If making in a pot on the stovetop, stir constantly over high heat until thick and translucent, shiny yellow, not a dull yellow — OR:
Microwave option: Use the microwave-proof bowl for the mixture, and microwave on HI 20 seconds. Whisk. Repeat two times, or until thick and translucent, shiny yellow, not a dull yellow.
Scrape the yellow cornstarch mixture into the blender container containing the hot milk mixture, and add the lemon juice. Blend well, adding the melted Earth Balance slowly through the hole in the lid while the machine is running. Blend until the mixture is pale yellow and frothy and emulsified (you can’t see any oil globules).
Serve immediately, or, if it has cooled down too much, heat briefly in the microwave at a low setting, or in a small pot on the stove over low heat, or keep hot on an alcohol burner briefly before using. The cooled mixture may be reheated gently, as well.
Recipe from Bryanna’s Vegan Feast

Leave a comment »

Easy Vegetable Tempura


Easiness ***
Greenness lacto-ovo

Tempura seems like it’d be very difficult to make but it’s really not! Most of the time you’ll actually spend in the kitchen will be for the clean up as the battering and frying motion can get a little messy. Still, tempura is a great way to use up whatever spare veggies you have in the fridge that you don’t know what to do with. The downside is you gotta eat it the same day because tempura is best when eaten fresh!

Any of the following can be used to make tempura. Choose one or two, or more!:
Shitake Mushrooms
Sweet potato
Potato
Winter squash
String green beans
Green peppers
Bell Peppers of any color
Button mushrooms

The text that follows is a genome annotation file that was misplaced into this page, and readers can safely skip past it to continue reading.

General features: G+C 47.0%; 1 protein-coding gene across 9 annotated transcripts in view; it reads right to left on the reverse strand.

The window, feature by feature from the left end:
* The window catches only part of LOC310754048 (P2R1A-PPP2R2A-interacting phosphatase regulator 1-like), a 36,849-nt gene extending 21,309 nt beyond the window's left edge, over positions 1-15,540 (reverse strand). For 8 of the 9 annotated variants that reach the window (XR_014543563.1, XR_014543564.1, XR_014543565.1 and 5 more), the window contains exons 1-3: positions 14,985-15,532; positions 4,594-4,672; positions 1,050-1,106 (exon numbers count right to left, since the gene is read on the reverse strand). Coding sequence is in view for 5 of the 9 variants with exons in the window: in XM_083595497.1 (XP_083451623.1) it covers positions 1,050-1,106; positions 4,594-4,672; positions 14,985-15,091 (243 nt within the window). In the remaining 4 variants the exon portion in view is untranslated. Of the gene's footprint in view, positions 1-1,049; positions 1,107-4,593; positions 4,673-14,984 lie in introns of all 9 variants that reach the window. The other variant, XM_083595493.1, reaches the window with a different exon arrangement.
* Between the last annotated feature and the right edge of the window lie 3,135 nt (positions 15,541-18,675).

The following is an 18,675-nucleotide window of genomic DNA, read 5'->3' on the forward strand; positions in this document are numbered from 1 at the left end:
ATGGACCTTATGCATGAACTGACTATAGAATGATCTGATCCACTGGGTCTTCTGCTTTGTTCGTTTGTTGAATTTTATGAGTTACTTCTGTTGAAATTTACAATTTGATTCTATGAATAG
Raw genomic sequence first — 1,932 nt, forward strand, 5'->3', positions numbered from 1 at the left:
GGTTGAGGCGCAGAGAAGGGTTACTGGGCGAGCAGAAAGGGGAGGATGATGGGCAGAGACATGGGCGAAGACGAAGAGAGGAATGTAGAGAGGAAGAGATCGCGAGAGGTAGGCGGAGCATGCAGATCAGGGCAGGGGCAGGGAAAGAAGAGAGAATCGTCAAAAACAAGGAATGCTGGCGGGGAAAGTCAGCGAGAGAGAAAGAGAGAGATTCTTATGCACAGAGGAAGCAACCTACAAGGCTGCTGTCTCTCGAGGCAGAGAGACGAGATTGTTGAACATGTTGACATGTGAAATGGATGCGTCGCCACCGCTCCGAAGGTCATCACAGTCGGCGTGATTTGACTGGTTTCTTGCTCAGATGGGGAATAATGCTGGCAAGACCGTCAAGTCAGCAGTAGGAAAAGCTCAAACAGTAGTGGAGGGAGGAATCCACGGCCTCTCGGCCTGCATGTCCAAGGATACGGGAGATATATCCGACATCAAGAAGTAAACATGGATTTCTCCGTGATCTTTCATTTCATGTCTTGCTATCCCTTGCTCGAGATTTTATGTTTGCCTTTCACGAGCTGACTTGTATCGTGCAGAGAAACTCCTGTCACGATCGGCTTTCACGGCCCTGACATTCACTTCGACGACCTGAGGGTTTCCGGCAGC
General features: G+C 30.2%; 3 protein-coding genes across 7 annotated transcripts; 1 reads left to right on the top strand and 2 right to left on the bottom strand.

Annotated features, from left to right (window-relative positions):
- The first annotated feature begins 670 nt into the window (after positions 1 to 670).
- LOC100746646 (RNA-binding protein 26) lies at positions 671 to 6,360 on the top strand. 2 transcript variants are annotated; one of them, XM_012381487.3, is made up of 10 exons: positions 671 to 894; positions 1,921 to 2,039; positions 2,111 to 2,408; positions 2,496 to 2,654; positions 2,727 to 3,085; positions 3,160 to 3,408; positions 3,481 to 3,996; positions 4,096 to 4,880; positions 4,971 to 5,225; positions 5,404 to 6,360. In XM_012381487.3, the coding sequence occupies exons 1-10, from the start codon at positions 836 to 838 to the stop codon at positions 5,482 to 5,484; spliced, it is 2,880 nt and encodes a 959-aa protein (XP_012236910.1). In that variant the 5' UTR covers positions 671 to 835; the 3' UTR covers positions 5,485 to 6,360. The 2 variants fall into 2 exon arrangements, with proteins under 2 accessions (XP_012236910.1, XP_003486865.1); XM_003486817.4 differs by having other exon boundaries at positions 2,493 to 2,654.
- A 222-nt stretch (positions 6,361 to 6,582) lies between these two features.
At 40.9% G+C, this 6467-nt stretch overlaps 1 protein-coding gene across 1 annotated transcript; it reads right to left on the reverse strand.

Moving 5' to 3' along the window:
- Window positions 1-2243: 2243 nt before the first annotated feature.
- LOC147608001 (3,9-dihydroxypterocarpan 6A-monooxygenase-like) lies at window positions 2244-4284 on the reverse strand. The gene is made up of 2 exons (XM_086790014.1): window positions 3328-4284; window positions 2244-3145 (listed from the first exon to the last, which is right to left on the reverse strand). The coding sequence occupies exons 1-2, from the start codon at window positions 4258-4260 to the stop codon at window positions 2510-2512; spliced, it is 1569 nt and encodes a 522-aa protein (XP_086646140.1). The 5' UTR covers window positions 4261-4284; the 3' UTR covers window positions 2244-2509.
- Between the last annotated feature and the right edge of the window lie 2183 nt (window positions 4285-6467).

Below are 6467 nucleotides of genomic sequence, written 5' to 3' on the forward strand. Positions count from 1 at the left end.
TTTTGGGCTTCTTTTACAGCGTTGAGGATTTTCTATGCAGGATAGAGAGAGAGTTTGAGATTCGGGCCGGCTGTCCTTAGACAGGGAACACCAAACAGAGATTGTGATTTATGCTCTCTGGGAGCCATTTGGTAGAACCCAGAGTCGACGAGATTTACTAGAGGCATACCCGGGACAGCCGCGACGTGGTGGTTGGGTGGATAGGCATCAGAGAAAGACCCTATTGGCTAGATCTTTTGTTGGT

Broccoli
Cauliflower
Yam
Pumpkin
Zucchini
Asparagus
Lotus
Portabella Mushroom

TEMPURA BATTER (You can also buy pre-mixed tempura powder batter at most supermarkets):

1 egg
1 1/4 c. iced water
1 2/3 c. all-purpose flour
Oil for deep frying

TEMPURA DIPPING SAUCE (You can also buy tempura dipping sauce in some supermarkets):

1 3/4 c. dashi stock (fish bouillon)
1/3 c. soy sauce
1/3 c. mirin
Sugar (1 to 3 tbsp.) to taste

1. Cut shitakes mushrooms into halves. Slice sweet potato into thin rounds, squash into quarter rounds, green beans into halves, green peppers into strips.

2. In chilled bowl, mix egg and iced water. Add flour to egg mixture. Fold loosely to keep batter lumpy.

3. Lay out a rack with a bunch of paper towels on it. Heat oil in wok or deep fryer to 340 degrees (you can also use a deep frying pan and a set of tongs). Pat dry all ingredients with paper towel. Dip vegetables in batter. (Be VERY careful with this step. If you are not an experienced cook, please have someone around to help keep an eye on things!) Deep fry until golden (the batter will appear puffy and crisp). Remove using tongs and drain vegetables briefly on paper towel covered rack or tray. Make sure they are cool before serving. 10-15 minutes is usually good.

4. Serve with dipping sauce and rice.

Modified from a recipe at Cooks.com http://www.cooks.com/rec/view/0,1726,149168-251192,00.html>

Leave a comment »